Since in these cases the missiles struck closer to the monuments than to any truly strategic objects, it may have been not a coincidence considering Putin’s hatred for Ukrainian culture and his love of symbolism. Of course, there are some better-known iconic monuments in Kyiv such as the Motherland Statue, the monument to the city’s founders, and the Independence Column, but if one were to choose the most important personalities in Ukrainian history with monuments in Kyiv, then these three are arguably the most obvious — perhaps along with Bohdan Khmelnytskyi (1595–1657), the leader of the uprising that resulted in the creation of the Cossack Hetmanate, an autonomous Ukrainian state-like entity, whose monument, erected in 1888, is located in Sophia Square.
In the latter two cases, a number of historical buildings were damaged, including several museums. Among them is the Khanenko Museum, one of the oldest museums in Kyiv which was founded in 1919 and exhibits many valuable works of art.
This wasn’t the first attack on Ukrainian cultural heritage. But Ukrainians don’t let the enemy demoralize them and don’t wait for the war’s end to start rebuilding. They restore destroyed and damaged objects, continue projects started before the war, and even open new museums.
Here are some examples of this cultural resilience:
The Hryhorii Skovoroda Museum
Hryhorii Skovoroda (1722–1794) is often viewed as the first Ukrainian philosopher. Known as a wandering philosopher for his extensive travels in Ukraine and abroad, he was influenced by both Christian and Classical Greek philosophy. In 2022 Ukraine celebrates his 300th anniversary. His significance for the country can be seen from the fact that, along with the aforementioned St. Volodymyr, Taras Shevchenko, Mykhailo Hrushevskyi, and Bohdan Khmelnytskyi, he is one of those whose portraits are printed on Ukrainian banknotes.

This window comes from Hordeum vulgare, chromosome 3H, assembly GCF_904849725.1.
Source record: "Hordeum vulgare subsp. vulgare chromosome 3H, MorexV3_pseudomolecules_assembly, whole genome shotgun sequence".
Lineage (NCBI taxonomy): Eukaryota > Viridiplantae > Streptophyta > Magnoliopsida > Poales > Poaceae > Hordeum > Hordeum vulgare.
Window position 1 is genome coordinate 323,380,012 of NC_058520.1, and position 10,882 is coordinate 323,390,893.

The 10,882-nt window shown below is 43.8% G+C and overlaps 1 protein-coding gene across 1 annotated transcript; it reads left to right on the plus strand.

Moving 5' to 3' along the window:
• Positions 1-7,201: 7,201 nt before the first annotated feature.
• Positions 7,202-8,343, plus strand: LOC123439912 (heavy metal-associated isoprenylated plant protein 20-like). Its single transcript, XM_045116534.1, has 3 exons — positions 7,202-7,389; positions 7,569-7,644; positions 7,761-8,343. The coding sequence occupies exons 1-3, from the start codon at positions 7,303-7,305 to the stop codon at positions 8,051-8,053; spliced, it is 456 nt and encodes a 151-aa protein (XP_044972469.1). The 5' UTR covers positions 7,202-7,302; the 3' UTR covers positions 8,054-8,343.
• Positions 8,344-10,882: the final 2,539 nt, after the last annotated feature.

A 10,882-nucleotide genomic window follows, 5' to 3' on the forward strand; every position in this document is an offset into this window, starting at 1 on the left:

On May 7, 2022, a Russian missile destroyed his museum in the village of Skovorodynivka near Kharkiv. Housed in the estate where the philosopher spent his last years, it wasn’t the only museum dedicated to Skovoroda, but it was the most important one. Fortunately, the most valuable exhibit items were taken to a safer place at the beginning of the war.
But Ukrainian Ministry of Culture already has plans for rebuilding the museum and has opened a special account for this purpose. Svyatoslav Vakarchuk, a famous Ukrainian musician and political activist, donated a significant amount. It has been reported that UNESCO is going to contribute as well.
The Maria Prymachenko Museum
Maria Prymachenko (1909–1997) is one of the most important Ukrainian 20th-century artists. Along with Kateryna Bilokur (1900–1961) and some lesser-known artists, she represents Ukrainian primitivism — in fact, one of several “characteristically Ukrainian” schools of art, — which is heavily influenced by folk crafts.